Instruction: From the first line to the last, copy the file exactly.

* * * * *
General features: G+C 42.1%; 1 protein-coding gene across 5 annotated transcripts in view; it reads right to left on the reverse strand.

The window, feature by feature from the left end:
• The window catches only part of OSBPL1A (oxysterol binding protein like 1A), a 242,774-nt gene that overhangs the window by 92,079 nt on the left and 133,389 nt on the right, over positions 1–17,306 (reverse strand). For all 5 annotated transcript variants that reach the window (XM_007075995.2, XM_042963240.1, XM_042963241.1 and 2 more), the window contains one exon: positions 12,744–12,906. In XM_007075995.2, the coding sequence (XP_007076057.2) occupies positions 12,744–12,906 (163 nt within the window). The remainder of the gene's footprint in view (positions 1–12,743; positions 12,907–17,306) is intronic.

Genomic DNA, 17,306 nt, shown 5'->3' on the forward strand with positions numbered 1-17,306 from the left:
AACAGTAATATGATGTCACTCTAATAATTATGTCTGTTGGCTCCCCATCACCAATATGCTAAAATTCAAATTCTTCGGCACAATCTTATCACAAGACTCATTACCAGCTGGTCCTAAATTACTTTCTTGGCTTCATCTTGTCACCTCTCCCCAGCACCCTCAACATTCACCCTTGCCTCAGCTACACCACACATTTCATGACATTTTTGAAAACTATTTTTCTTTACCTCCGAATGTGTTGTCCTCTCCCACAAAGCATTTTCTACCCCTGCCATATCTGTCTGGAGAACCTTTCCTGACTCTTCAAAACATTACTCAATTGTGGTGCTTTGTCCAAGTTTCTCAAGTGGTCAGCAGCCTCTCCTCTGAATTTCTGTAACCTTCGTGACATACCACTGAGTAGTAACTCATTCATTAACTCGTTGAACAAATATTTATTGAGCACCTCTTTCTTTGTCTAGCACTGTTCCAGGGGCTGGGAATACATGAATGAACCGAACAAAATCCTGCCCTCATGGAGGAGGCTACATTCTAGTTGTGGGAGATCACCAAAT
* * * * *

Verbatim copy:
General features: G+C 42.1%; 1 protein-coding gene across 5 annotated transcripts in view; it reads right to left on the reverse strand.

The window, feature by feature from the left end:
• The window catches only part of OSBPL1A (oxysterol binding protein like 1A), a 242,774-nt gene that overhangs the window by 92,079 nt on the left and 133,389 nt on the right, over positions 1–17,306 (reverse strand). For all 5 annotated transcript variants that reach the window (XM_007075995.2, XM_042963240.1, XM_042963241.1 and 2 more), the window contains one exon: positions 12,744–12,906. In XM_007075995.2, the coding sequence (XP_007076057.2) occupies positions 12,744–12,906 (163 nt within the window). The remainder of the gene's footprint in view (positions 1–12,743; positions 12,907–17,306) is intronic.

Genomic DNA, 17,306 nt, shown 5'->3' on the forward strand with positions numbered 1-17,306 from the left:
AACAGTAATATGATGTCACTCTAATAATTATGTCTGTTGGCTCCCCATCACCAATATGCTAAAATTCAAATTCTTCGGCACAATCTTATCACAAGACTCATTACCAGCTGGTCCTAAATTACTTTCTTGGCTTCATCTTGTCACCTCTCCCCAGCACCCTCAACATTCACCCTTGCCTCAGCTACACCACACATTTCATGACATTTTTGAAAACTATTTTTCTTTACCTCCGAATGTGTTGTCCTCTCCCACAAAGCATTTTCTACCCCTGCCATATCTGTCTGGAGAACCTTTCCTGACTCTTCAAAACATTACTCAATTGTGGTGCTTTGTCCAAGTTTCTCAAGTGGTCAGCAGCCTCTCCTCTGAATTTCTGTAACCTTCGTGACATACCACTGAGTAGTAACTCATTCATTAACTCGTTGAACAAATATTTATTGAGCACCTCTTTCTTTGTCTAGCACTGTTCCAGGGGCTGGGAATACATGAATGAACCGAACAAAATCCTGCCCTCATGGAGGAGGCTACATTCTAGTTGTGGGAGATCACCAAAT